Lunar twins extended mission to map gravity
Sen—NASA’s twin GRAIL spacecraft, named Ebb and Flow, have successfully completed their primary mission of mapping lunar gravity. They have now entered an extended mission in order to obtain gravity maps of even higher resolution than before.
The two spacecraft entered this phase of the mission at 16:28 UT on 30 August when they moved to a lower orbit. The orbital altitude of the extended mission will see the craft at an average of only 23 kilometres (14 miles) above the Moon’s surface, compared to the average orbital height of 55 kilometres (34 miles) during the primary mission. At this lower altitude Ebb and Flow will be within 8 kilometres (5 miles) of some of the Moon's higher surface features.
The data collected during the primary mission of GRAIL - which stands for Gravity Recovery And Interior Laboratory - is being analysed and "holds the promise of producing a gravity field map of extraordinary quality and resolution" according to Maria Zuber, principal investigator for GRAIL. "Mapping at a substantially lower altitude during the extended mission, and getting an even more intimate glimpse of our nearest celestial neighbour, provides the unique opportunity to globally map the shallow crust of a planetary body beyond Earth."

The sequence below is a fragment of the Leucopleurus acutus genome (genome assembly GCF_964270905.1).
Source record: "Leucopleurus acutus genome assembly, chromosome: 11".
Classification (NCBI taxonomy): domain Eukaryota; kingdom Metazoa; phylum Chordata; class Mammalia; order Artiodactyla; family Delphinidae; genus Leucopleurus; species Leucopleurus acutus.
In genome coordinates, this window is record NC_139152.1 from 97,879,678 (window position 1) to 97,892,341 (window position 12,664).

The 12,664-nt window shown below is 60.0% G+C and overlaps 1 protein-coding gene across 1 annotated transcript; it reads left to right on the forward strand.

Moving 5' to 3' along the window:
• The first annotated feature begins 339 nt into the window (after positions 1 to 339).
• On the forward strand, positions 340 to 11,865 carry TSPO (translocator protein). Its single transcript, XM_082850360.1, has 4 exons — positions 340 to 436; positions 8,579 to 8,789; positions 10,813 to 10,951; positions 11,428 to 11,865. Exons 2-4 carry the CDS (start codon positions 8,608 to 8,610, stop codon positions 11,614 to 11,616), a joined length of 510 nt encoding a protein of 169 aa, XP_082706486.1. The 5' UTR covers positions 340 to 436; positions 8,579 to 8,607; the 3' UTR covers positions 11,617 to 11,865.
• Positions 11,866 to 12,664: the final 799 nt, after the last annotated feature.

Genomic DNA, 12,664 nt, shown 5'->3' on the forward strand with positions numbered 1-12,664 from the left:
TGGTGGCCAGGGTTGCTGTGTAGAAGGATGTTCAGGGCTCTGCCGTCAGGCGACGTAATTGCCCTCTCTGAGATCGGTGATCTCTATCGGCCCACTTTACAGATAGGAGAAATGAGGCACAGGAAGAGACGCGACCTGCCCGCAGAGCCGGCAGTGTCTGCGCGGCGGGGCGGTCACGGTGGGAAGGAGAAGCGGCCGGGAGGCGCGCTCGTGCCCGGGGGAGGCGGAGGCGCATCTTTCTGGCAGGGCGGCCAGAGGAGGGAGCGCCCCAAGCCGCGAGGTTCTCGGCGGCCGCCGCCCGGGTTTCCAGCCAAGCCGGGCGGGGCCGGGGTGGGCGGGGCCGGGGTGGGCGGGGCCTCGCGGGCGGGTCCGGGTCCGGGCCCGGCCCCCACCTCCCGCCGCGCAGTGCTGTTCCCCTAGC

The extended mission will run from 30 August until 3 December, and it will map the gravitational fields of small lunar features, such as craters and mountains. This unprecedented resolution will help scientists to comprehend the formation and evolution of the Moon.
"Ebb and Flow, and our mission operations team, are both doing great, which is certainly notable considering all the milestones and challenges they have experienced," said David Lehman, GRAIL project manager. "The twins have endured the lunar eclipse of June 4, 2012, and 26 rocket burns since arriving in lunar orbit at the beginning of the year. Down here in our control room, with all the planning and mission operations we have been doing, it feels as though we've been riding right along with them. Of course, they have the better view."
It was not guaranteed that the GRAIL twins would survive the lunar eclipse in June. The spacecraft are mainly powered by solar panels, and there were fears that the batteries on board would not be able to power the craft for the duration of the eclipse. Fortunately, the NASA spacecraft proved their resilience, enabling the extended phase of the mission to go ahead.
The GRAIL twins map the lunar gravity by measuring the varying distance between two craft using radio signals. The distance between Ebb and Flow will change depending on the amount of mass below them, allowing the craft a glimpse into the lunar interior.
The GRAIL spacecraft were launched on 10 September 2011, arrived at the Moon over the New Year and began their primary science mission on 7 March 2012.